Business growth on the island of Ireland is at its lowest for five years, the latest quarterly InterTradeIreland Business Monitor Report has shown.
The report for the first three months of the year indicated that the majority of firms across the island remain "very stable".
However, levels of growth are declining sharply in Ireland for companies large and small, and confidence is a growing issue for businesses across the island.
The cross-border body said: "We are beginning to enter a critical phase of the economic cycle, with businesses across the island taking a collective pause on many key decisions. "It appears that the movement from growth to stability is almost entirely a Republic of Ireland phenomenon with a lot of businesses now adopting a 'wait and see' attitude.
Many companies are working at full capacity (53%), and 55% of businesses are profitable.
The organisation said that while this "at face value is positive, there are underlying indications that a transition is afoot".
It was also stated that in Ireland and Northern Ireland, few firms are hiring extra staff or making investment decisions and business and consumer confidence is increasing as a concern across all industries.
In particular, the body said that construction is "feeling the pinch at the moment", with a significant drop in those in a growth position, falling from 42% last quarter to 16% this quarter. More than one in five in the sector are operating below capacity and only 4% are reporting an increase in sales.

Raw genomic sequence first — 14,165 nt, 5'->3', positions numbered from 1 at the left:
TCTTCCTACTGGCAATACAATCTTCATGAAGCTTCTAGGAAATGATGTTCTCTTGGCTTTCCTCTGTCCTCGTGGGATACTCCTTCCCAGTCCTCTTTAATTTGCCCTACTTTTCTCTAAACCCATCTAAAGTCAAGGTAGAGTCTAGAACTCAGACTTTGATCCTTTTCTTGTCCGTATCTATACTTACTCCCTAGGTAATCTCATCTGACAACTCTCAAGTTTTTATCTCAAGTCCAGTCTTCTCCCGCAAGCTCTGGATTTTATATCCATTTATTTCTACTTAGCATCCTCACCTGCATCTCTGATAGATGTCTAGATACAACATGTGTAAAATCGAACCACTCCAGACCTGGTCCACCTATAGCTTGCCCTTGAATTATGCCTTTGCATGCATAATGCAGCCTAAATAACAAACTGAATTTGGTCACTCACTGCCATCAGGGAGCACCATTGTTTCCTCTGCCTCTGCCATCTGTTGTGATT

Aidan Gough, InterTradeIreland's designated officer and director of strategy and policy, said: "Overall, there is a sense that business across the island is holding its breath and we are at a crossroads.
"The number of businesses reporting to be in stability mode is at the highest level since we began recording business position in 2011.
"While this is in no way cause for alarm, we also see that companies in growth mode is at the lowest mark since 2009.
"Firms are operating against a backdrop of increasing pressure on the high street, the spectre of inflation, salary increases and uncertainty around Brexit. It is understandable that many businesses at this juncture may be feeling hesitant.
"With hiring flat, staffing is likely to further come into the spotlight with the impending Brexit.
"Thirteen per cent of businesses with cross-border sales have staff in the opposite jurisdiction and 15% of those in the leisure industry in Northern Ireland have staff from the rest of the EU (outside of the UK and Ireland).
"Exporters and those with cross-border sales are indicating they will be most impacted by Brexit, with 21% already seeing a negative impact."